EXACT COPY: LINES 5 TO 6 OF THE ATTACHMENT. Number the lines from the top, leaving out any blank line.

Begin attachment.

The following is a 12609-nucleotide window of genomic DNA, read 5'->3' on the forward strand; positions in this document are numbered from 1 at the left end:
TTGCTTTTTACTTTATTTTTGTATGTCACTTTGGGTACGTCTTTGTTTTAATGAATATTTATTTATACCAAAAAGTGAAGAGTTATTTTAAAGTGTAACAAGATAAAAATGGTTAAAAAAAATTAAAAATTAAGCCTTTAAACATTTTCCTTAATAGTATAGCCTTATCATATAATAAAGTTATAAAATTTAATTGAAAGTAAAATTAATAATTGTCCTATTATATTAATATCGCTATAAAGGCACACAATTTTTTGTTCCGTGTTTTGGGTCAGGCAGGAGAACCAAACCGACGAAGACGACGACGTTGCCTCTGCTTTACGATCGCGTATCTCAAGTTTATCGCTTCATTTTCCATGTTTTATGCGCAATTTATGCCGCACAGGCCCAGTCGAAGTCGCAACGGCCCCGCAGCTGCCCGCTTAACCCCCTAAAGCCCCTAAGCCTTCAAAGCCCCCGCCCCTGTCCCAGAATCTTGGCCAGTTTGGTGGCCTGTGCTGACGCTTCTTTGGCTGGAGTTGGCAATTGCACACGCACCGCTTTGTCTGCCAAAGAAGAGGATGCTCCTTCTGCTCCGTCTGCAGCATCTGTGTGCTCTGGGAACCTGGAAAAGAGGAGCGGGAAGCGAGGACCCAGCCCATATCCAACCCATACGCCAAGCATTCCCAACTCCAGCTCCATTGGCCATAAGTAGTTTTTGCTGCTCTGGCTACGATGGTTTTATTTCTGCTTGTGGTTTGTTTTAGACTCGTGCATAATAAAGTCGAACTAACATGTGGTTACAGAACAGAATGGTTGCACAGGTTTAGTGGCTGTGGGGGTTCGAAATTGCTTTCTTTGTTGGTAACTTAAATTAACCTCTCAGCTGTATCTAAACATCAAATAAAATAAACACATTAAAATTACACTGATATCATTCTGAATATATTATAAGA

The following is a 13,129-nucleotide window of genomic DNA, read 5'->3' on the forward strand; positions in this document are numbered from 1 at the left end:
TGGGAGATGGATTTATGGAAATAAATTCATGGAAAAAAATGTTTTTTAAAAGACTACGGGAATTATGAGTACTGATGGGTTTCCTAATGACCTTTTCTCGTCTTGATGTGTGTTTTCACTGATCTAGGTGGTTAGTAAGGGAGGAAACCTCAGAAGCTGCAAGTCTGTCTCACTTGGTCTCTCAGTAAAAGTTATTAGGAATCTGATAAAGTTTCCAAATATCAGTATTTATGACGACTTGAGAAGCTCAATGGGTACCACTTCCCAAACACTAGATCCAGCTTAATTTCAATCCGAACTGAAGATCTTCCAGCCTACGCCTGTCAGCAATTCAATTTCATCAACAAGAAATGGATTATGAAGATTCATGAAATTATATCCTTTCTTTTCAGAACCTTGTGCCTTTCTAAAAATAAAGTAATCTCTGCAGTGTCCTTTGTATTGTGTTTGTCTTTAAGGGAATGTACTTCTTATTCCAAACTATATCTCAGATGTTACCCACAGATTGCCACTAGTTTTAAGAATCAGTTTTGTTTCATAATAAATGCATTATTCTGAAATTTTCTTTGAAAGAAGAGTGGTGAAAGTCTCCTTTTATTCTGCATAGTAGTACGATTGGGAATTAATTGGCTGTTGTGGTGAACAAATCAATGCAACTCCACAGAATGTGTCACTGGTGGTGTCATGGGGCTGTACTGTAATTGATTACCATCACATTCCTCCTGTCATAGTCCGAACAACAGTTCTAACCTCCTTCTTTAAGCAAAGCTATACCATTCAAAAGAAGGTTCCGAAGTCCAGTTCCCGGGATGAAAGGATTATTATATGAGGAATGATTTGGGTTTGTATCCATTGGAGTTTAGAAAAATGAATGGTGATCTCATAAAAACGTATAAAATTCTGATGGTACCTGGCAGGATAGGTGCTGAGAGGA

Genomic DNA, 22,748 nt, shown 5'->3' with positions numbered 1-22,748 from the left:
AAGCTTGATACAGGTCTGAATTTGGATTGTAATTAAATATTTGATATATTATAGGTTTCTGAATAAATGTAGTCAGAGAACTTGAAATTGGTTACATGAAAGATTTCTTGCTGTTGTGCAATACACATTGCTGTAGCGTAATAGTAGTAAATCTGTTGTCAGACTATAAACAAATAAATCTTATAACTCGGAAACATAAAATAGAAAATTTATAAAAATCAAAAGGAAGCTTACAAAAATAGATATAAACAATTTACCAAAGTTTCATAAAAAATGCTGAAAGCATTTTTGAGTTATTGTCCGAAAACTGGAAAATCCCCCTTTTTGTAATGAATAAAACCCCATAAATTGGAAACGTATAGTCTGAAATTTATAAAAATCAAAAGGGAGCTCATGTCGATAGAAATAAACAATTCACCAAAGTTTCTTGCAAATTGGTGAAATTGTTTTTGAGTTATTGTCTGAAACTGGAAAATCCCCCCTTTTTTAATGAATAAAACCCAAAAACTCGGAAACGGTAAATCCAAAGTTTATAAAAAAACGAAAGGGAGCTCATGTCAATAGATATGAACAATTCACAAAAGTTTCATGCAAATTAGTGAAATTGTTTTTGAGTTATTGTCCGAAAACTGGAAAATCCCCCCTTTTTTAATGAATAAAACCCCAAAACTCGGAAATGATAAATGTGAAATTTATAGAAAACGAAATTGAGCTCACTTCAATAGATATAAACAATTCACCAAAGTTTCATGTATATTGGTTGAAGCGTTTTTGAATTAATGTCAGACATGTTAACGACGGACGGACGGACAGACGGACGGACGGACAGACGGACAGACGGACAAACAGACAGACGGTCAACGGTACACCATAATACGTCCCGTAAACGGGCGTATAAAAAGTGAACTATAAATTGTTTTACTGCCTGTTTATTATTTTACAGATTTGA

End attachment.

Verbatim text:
Genomic DNA, 22,748 nt, shown 5'->3' with positions numbered 1-22,748 from the left:
AAGCTTGATACAGGTCTGAATTTGGATTGTAATTAAATATTTGATATATTATAGGTTTCTGAATAAATGTAGTCAGAGAACTTGAAATTGGTTACATGAAAGATTTCTTGCTGTTGTGCAATACACATTGCTGTAGCGTAATAGTAGTAAATCTGTTGTCAGACTATAAACAAATAAATCTTATAACTCGGAAACATAAAATAGAAAATTTATAAAAATCAAAAGGAAGCTTACAAAAATAGATATAAACAATTTACCAAAGTTTCATAAAAAATGCTGAAAGCATTTTTGAGTTATTGTCCGAAAACTGGAAAATCCCCCTTTTTGTAATGAATAAAACCCCATAAATTGGAAACGTATAGTCTGAAATTTATAAAAATCAAAAGGGAGCTCATGTCGATAGAAATAAACAATTCACCAAAGTTTCTTGCAAATTGGTGAAATTGTTTTTGAGTTATTGTCTGAAACTGGAAAATCCCCCCTTTTTTAATGAATAAAACCCAAAAACTCGGAAACGGTAAATCCAAAGTTTATAAAAAAACGAAAGGGAGCTCATGTCAATAGATATGAACAATTCACAAAAGTTTCATGCAAATTAGTGAAATTGTTTTTGAGTTATTGTCCGAAAACTGGAAAATCCCCCCTTTTTTAATGAATAAAACCCCAAAACTCGGAAATGATAAATGTGAAATTTATAGAAAACGAAATTGAGCTCACTTCAATAGATATAAACAATTCACCAAAGTTTCATGTATATTGGTTGAAGCGTTTTTGAATTAATGTCAGACATGTTAACGACGGACGGACGGACAGACGGACGGACGGACAGACGGACAGACGGACAAACAGACAGACGGTCAACGGTACACCATAATACGTCCCGTAAACGGGCGTATAAAAAGTGAACTATAAATTGTTTTACTGCCTGTTTATTATTTTACAGATTTGA